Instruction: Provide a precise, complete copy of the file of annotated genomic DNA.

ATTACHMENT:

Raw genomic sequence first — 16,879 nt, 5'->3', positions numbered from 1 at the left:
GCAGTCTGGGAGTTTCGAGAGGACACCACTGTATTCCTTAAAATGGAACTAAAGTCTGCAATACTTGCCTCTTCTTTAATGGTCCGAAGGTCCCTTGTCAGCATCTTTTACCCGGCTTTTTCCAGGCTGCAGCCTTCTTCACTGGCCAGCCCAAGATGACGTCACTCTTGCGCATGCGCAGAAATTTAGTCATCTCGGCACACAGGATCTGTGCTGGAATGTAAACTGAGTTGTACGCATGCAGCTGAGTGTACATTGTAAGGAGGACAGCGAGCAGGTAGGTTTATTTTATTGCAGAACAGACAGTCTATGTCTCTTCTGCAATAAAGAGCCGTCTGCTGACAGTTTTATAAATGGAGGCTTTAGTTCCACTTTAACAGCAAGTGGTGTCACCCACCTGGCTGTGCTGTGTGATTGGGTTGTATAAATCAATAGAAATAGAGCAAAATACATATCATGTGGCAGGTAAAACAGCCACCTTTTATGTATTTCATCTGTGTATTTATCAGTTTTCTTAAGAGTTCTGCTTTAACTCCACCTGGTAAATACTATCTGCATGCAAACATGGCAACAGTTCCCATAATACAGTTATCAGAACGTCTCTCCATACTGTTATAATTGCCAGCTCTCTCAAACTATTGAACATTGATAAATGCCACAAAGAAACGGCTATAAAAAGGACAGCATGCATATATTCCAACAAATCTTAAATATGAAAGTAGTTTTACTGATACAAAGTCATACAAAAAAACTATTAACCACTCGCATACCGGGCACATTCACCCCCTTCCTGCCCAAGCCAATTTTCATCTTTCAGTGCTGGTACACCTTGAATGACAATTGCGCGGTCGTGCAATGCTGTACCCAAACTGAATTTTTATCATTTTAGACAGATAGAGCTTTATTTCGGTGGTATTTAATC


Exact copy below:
Raw genomic sequence first — 16,879 nt, 5'->3', positions numbered from 1 at the left:
GCAGTCTGGGAGTTTCGAGAGGACACCACTGTATTCCTTAAAATGGAACTAAAGTCTGCAATACTTGCCTCTTCTTTAATGGTCCGAAGGTCCCTTGTCAGCATCTTTTACCCGGCTTTTTCCAGGCTGCAGCCTTCTTCACTGGCCAGCCCAAGATGACGTCACTCTTGCGCATGCGCAGAAATTTAGTCATCTCGGCACACAGGATCTGTGCTGGAATGTAAACTGAGTTGTACGCATGCAGCTGAGTGTACATTGTAAGGAGGACAGCGAGCAGGTAGGTTTATTTTATTGCAGAACAGACAGTCTATGTCTCTTCTGCAATAAAGAGCCGTCTGCTGACAGTTTTATAAATGGAGGCTTTAGTTCCACTTTAACAGCAAGTGGTGTCACCCACCTGGCTGTGCTGTGTGATTGGGTTGTATAAATCAATAGAAATAGAGCAAAATACATATCATGTGGCAGGTAAAACAGCCACCTTTTATGTATTTCATCTGTGTATTTATCAGTTTTCTTAAGAGTTCTGCTTTAACTCCACCTGGTAAATACTATCTGCATGCAAACATGGCAACAGTTCCCATAATACAGTTATCAGAACGTCTCTCCATACTGTTATAATTGCCAGCTCTCTCAAACTATTGAACATTGATAAATGCCACAAAGAAACGGCTATAAAAAGGACAGCATGCATATATTCCAACAAATCTTAAATATGAAAGTAGTTTTACTGATACAAAGTCATACAAAAAAACTATTAACCACTCGCATACCGGGCACATTCACCCCCTTCCTGCCCAAGCCAATTTTCATCTTTCAGTGCTGGTACACCTTGAATGACAATTGCGCGGTCGTGCAATGCTGTACCCAAACTGAATTTTTATCATTTTAGACAGATAGAGCTTTATTTCGGTGGTATTTAATC